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Trump attorney asks for stay in defamation case with 'Apprentice' contestant

Posted at 1:27 PM, Apr 05, 2018

President Donald Trump's attorney in a defamation case with a former "Apprentice" contestant is asking a judge for an interim stay pending appeal, which would temporarily suspend the case until the appeal has been decided.

The lawsuit was filed by Summer Zervos in January 2017 and alleges Trump defamed her after she accused him in an October 2016 news conference of sexually assaulting her in 2007.

Trump's attorney, Marc Kasowitz, is appealing the March 20 ruling by New York Supreme Court Justice Jennifer Schecter, who allowed the case to go forward. The move was expected, and Zervos' legal team plans to fight it.



Trump's lawyers had filed a motion to dismiss the case, arguing during a December 2017 hearing that a president has immunity from such lawsuits in state courts and that the case would conflict with his official duties, arguments that Schecter dismissed. The team also argued the President's frequent denials of accusations made by Zervos and others were protected political speech under the First Amendment because they were statements of opinion, an argument also dismissed by Schecter.

Kasowitz wants the appellate court to revisit the matter of whether the Constitution's Supremacy Clause bars a state court from hearing an action against a sitting president, calling it a key issue.

"Where, as here, a critical threshold constitutional issue is at stake -- a stay to permit appellate review is mandated," Kasowitz writes, later adding, "The necessity for this procedure -- deciding the issue of immunity before the case proceeds -- is of course only magnified when the party asserting immunity is the highest-level government official in the country."

Schecter's ruling cited Clinton v. Jones, the 1997 decision in which the US Supreme Court held that a sitting president is not immune from being sued in federal court for unofficial acts. That case left open the question of whether "concerns of federalism and comity compel a different conclusion for suits brought in state court." Schecter ruled such concerns do not prevent this case from moving forward in state court.

"No one is above the law," she wrote. "It is settled that the President of the United States has no immunity and is 'subject to the laws' for purely private acts."

But in the nine-page document filed with the state Supreme Court's appellate division and dated April 2, Kasowitz wrote that Trump will show on appeal that Schecter ruled incorrectly and noted that in Clinton v. Jones, "the U.S. Supreme Court explicitly recognized that an action in state court might very well 'present a more compelling case for immunity.'"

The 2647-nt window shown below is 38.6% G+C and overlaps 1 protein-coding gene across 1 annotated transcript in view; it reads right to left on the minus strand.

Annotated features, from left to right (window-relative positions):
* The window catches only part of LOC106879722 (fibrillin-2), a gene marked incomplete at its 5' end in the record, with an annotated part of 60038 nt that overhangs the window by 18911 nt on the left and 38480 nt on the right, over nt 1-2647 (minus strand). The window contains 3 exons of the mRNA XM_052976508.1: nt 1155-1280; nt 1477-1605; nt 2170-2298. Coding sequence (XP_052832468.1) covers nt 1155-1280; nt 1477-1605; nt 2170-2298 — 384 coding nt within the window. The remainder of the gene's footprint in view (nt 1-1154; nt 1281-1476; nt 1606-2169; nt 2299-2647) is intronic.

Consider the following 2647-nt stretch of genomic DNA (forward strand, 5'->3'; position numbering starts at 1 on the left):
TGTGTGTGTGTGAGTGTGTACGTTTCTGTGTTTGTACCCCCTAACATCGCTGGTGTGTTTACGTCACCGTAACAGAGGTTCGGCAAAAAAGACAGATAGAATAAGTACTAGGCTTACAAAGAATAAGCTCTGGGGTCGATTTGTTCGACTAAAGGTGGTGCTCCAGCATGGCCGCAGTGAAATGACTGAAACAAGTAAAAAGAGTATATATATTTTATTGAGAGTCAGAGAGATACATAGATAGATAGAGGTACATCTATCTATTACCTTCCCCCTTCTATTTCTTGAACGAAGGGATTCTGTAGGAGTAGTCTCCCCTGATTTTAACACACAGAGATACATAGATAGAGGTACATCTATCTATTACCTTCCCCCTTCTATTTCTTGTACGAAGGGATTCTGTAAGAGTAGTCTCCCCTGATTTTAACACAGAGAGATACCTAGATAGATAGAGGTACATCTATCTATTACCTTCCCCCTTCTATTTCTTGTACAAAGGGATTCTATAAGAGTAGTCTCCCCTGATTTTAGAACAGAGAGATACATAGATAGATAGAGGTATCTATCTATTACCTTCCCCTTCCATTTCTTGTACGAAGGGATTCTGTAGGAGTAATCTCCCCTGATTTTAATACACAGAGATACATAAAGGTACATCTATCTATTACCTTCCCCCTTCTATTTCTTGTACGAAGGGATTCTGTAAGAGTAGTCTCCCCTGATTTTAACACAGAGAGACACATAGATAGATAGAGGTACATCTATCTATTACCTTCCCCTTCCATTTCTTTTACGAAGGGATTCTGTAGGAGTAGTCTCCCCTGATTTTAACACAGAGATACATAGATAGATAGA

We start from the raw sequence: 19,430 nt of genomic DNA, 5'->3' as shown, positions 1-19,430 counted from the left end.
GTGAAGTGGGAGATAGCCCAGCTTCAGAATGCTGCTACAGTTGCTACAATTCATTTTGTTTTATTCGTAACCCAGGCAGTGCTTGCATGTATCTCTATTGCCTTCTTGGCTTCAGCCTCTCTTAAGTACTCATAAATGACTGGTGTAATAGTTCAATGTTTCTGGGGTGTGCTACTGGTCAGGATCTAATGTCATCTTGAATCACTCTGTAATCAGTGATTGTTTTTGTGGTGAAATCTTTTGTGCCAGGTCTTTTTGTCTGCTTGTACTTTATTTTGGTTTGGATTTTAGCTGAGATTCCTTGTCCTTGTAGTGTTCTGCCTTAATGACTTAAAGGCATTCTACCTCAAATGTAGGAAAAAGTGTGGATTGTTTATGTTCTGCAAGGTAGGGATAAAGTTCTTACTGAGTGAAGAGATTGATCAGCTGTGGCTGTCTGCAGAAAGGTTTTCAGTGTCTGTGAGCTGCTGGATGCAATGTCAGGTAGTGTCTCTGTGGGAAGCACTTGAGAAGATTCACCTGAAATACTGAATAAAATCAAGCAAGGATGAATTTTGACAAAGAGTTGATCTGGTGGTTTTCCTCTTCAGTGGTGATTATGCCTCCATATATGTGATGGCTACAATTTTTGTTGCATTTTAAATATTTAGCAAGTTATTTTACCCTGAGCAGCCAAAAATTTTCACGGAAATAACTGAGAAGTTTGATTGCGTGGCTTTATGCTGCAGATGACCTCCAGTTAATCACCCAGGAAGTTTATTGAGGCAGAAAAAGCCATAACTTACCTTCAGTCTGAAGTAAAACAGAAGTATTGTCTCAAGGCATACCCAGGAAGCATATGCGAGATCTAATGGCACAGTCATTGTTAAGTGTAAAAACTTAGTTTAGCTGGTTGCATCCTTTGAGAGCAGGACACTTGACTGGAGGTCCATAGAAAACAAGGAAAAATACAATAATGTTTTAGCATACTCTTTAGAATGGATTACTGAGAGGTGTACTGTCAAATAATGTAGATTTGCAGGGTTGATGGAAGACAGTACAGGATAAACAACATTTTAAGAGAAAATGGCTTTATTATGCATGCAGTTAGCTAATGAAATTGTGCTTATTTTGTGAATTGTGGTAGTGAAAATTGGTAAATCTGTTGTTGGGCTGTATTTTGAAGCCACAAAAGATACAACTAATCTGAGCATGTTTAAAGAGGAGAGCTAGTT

"Under both federal law and the law of this State, that question must be resolved as a threshold matter before the action proceeds," Kasowitz wrote. "That is precisely what the courts did in Clinton v. Jones."

Kasowitz said Schecter also erred on denying the President's motion to dismiss or delay the case on First Amendment grounds.

Trump's team submitted 12 exhibits in support of the stay motion. Those exhibits include articles written by legal scholars, a Washington Post article about the Clinton v. Jones case and a Hollywood Reporter article about Gloria Allred, until recently one of Zervos' attorneys on the case, meant to show the suit was politically motivated.

Also included among the exhibits is copy of a lower court ruling in Clinton v. Jones that rejected President Bill Clinton's immunity but stayed the case, pending appeal, which Kasowitz is arguing should happen in this case. The stay motion cites a series of additional cases in which a suit was suspended pending appeal on the immunity issue.

Kasowitz plans to perfect the appeal, a technical term that means preparing the case for the judge, by July 9, one of many deadlines established by the court as part of the appeal process. Based on an agreement filed Monday between Kasowitz and Zervos' attorney Mariann Meier Wang, the actual appeal will not be heard until September.

Schecter's decision to allow Zervos' case to move forward was a significant development for a president already facing a lawsuit by adult film star Stormy Daniels, who was paid to keep quiet about her allegations of a consensual affair with Trump. It could also open the floodgates for similar cases focused not on the alleged misconduct itself, but on Trump's response to the allegations. Trump's personal lawyer Michael Cohen said in a statement that Trump "vehemently denies" any encounter with Daniels.

Zervos is one of more than a dozen women who have accused Trump of sexual misconduct ranging from groping of their buttocks and genitalia to unwanted kissing. He has also been accused by two additional women of inappropriate behavior like ogling. Trump's team has denied all of the allegations.